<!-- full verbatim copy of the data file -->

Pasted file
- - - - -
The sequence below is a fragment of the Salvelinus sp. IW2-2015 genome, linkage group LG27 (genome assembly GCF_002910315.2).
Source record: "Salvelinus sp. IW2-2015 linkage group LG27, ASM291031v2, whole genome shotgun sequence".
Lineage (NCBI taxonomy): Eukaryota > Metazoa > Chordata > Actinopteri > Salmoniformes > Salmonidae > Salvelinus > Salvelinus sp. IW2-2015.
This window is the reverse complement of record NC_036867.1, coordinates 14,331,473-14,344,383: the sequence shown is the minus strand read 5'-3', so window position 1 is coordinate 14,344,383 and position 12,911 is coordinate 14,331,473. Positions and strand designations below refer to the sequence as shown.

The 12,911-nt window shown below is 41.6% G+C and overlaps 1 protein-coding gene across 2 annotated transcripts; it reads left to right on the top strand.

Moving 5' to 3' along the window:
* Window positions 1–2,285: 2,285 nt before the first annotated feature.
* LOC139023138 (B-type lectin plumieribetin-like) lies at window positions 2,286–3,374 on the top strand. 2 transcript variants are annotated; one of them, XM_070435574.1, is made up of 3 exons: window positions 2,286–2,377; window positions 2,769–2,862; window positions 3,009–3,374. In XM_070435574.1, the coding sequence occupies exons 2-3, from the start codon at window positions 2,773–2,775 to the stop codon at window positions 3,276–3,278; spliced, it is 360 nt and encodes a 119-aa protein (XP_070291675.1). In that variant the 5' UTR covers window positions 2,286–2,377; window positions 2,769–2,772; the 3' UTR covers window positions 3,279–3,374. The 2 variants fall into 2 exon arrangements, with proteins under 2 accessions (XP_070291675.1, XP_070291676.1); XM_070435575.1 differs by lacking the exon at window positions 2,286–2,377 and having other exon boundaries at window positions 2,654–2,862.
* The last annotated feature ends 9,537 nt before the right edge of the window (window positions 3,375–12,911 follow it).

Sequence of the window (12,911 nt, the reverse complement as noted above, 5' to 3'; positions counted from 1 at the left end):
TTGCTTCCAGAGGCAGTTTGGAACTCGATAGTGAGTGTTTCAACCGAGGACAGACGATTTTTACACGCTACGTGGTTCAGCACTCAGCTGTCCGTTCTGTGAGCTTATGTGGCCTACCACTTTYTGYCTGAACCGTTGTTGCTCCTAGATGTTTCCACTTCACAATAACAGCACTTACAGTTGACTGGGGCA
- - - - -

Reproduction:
The sequence below is a fragment of the Salvelinus sp. IW2-2015 genome, linkage group LG27 (genome assembly GCF_002910315.2).
Source record: "Salvelinus sp. IW2-2015 linkage group LG27, ASM291031v2, whole genome shotgun sequence".
Lineage (NCBI taxonomy): Eukaryota > Metazoa > Chordata > Actinopteri > Salmoniformes > Salmonidae > Salvelinus > Salvelinus sp. IW2-2015.
This window is the reverse complement of record NC_036867.1, coordinates 14,331,473-14,344,383: the sequence shown is the minus strand read 5'-3', so window position 1 is coordinate 14,344,383 and position 12,911 is coordinate 14,331,473. Positions and strand designations below refer to the sequence as shown.

The 12,911-nt window shown below is 41.6% G+C and overlaps 1 protein-coding gene across 2 annotated transcripts; it reads left to right on the top strand.

Moving 5' to 3' along the window:
* Window positions 1–2,285: 2,285 nt before the first annotated feature.
* LOC139023138 (B-type lectin plumieribetin-like) lies at window positions 2,286–3,374 on the top strand. 2 transcript variants are annotated; one of them, XM_070435574.1, is made up of 3 exons: window positions 2,286–2,377; window positions 2,769–2,862; window positions 3,009–3,374. In XM_070435574.1, the coding sequence occupies exons 2-3, from the start codon at window positions 2,773–2,775 to the stop codon at window positions 3,276–3,278; spliced, it is 360 nt and encodes a 119-aa protein (XP_070291675.1). In that variant the 5' UTR covers window positions 2,286–2,377; window positions 2,769–2,772; the 3' UTR covers window positions 3,279–3,374. The 2 variants fall into 2 exon arrangements, with proteins under 2 accessions (XP_070291675.1, XP_070291676.1); XM_070435575.1 differs by lacking the exon at window positions 2,286–2,377 and having other exon boundaries at window positions 2,654–2,862.
* The last annotated feature ends 9,537 nt before the right edge of the window (window positions 3,375–12,911 follow it).

Sequence of the window (12,911 nt, the reverse complement as noted above, 5' to 3'; positions counted from 1 at the left end):
TTGCTTCCAGAGGCAGTTTGGAACTCGATAGTGAGTGTTTCAACCGAGGACAGACGATTTTTACACGCTACGTGGTTCAGCACTCAGCTGTCCGTTCTGTGAGCTTATGTGGCCTACCACTTTYTGYCTGAACCGTTGTTGCTCCTAGATGTTTCCACTTCACAATAACAGCACTTACAGTTGACTGGGGCA